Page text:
Nicholas agrees that Amelia would be the perfect wife for him, but he can’t stop thinking about Elizabeth and the beautiful woman she’s become. Will he accept his feelings for her before it’s too late or will she marry his best friend?

This is a digital publication of a backlist title formerly published through Avon. It’s a great introductory price to Jewel’s voice. One Amazon reviewer said “I liked it for the first half, enjoying the quaintness of it. It might not be to everyone’s taste, but I liked the slow pace, descriptive introduction of the characters and understated humor.” The same Amazon reviewer did not love the second half.

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I'm So Happy for You by Lucinda RosenfeldI’m So Happy for You by Lucinda Rosenfeld. $ 2.99.

From the Jacket Copy:

What if your best friend, whom you’ve always counted on to flounder in life and love (making your own modest accomplishments look not so bad), suddenly starts to surpass you in every way?

Wendy’s best friend, Daphne, has always been dependably prone to catastrophe. And Wendy has always been there to help. If Daphne veers from suicidal to madly in love, Wendy offers encouragement. But when Daphne is suddenly engaged, pregnant, and decorating a fabulous town house in no time at all, Wendy is…not so happy for her. Caught between wanting to be the best friend she prides herself on being and crippling jealousy of flighty Daphne, Wendy takes things to the extreme, waging a full-scale attack on her best friend-all the while wearing her best, I’m-so-happy-for-you smile-and ends up in way over her head.

Rosenfeld has a knack for exposing the not-always-pretty side of being best friends–in writing that is glittering and diamond-sharp. I’M SO HAPPY FOR YOU is a smart, darkly humorous, and uncannily dead-on novel about female friendship.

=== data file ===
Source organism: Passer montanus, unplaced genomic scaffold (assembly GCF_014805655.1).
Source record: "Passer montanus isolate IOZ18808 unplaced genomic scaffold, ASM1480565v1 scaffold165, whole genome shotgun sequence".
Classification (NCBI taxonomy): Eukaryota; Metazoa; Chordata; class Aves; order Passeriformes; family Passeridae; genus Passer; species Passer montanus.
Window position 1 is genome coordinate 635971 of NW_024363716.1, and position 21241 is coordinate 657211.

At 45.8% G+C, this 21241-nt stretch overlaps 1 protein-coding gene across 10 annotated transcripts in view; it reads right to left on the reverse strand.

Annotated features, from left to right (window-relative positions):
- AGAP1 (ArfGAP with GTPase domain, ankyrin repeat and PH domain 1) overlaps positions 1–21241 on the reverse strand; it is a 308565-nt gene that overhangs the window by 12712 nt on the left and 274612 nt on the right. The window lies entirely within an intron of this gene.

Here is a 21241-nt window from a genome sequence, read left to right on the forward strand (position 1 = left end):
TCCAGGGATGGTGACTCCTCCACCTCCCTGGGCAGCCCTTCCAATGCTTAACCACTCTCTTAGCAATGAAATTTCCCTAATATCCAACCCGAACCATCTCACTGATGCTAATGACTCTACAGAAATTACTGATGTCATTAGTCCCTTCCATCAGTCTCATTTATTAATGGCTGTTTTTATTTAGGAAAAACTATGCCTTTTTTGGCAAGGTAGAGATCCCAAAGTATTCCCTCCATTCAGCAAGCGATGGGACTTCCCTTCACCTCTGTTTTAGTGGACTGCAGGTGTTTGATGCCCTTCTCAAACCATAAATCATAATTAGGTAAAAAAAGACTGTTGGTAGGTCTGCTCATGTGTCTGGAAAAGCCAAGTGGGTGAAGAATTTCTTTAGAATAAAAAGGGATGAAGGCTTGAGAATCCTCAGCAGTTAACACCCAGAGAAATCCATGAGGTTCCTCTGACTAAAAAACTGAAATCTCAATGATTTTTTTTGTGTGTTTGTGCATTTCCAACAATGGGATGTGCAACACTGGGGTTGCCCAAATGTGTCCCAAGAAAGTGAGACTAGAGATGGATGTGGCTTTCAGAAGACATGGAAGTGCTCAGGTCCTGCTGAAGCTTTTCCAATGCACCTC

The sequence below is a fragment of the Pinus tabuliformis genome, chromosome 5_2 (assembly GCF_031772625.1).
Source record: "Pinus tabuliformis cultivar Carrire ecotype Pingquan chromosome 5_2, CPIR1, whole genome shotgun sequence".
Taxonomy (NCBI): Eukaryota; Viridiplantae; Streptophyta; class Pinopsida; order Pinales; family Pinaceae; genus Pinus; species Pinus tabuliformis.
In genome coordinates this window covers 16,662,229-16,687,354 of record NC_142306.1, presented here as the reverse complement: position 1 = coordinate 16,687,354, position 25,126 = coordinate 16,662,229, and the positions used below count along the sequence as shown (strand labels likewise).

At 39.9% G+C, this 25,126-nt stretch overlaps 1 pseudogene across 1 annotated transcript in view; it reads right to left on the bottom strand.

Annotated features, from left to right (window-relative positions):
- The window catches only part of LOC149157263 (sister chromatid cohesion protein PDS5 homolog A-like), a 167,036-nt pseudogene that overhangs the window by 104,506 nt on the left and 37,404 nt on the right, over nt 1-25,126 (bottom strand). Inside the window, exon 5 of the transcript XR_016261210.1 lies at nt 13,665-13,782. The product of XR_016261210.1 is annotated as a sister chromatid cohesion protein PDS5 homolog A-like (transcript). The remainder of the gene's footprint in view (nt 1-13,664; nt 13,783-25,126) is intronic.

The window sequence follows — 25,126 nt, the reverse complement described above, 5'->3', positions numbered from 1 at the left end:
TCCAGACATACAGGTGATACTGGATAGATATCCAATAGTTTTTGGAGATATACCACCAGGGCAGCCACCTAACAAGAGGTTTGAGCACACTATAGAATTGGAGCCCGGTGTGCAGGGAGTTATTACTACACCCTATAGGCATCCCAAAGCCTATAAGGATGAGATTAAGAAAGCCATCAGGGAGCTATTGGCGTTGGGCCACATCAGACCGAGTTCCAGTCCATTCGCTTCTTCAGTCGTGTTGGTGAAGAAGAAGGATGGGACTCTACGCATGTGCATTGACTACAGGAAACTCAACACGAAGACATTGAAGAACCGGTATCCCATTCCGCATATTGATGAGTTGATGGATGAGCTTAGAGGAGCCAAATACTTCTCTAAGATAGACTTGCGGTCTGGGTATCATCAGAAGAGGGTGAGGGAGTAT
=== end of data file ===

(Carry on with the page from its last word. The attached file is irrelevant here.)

The reviews are fairly mixed. Many readers did not like Wendy and wished for more from Daphne, the failure who turned her life around but some found it charming and relatable. One reviewer mentioned a number of “mock emails” which she found fun.

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Jane Litte is the founder of Dear Author, a lawyer, and a lover of pencil skirts. She spends her downtime reading romances and writing about them. Her TBR pile is much larger than the one shown in the picture and not as pretty. You can reach Jane by email at jane @ dearauthor dot com

3 Comments

  1. jmc
    Aug 24, 2012 @ 15:40:38

    I bought Hidden at $5.99 when it was first released and was a little disgruntled about length vs. price, but otherwise enjoyed it as a peek at Elena & Clay & kids. The $2.99 price seems about right to me.

    ETA: FWIW, I’m a fan of the Pack oriented Other World books by Armstrong…the other books not so much.

  2. Jayne
    Aug 24, 2012 @ 18:58:05

    “heir assumptive” – shouldn’t that be heir apparent?

  3. Nicole
    Aug 26, 2012 @ 07:12:39

    @Jayne: If the hero’s father is dead (which seems to be the case from the wording of the blurb), and he is the heir to a viscount (an uncle or cousin or someone) then I think it should be ‘heir presumptive’ – presumed to be the heir as the male relative next in line, but with the chance that the viscount in question could sire a child who could usurp his position. An heir apparent is the eldest son who will always be first in the line of succession, no matter what happens.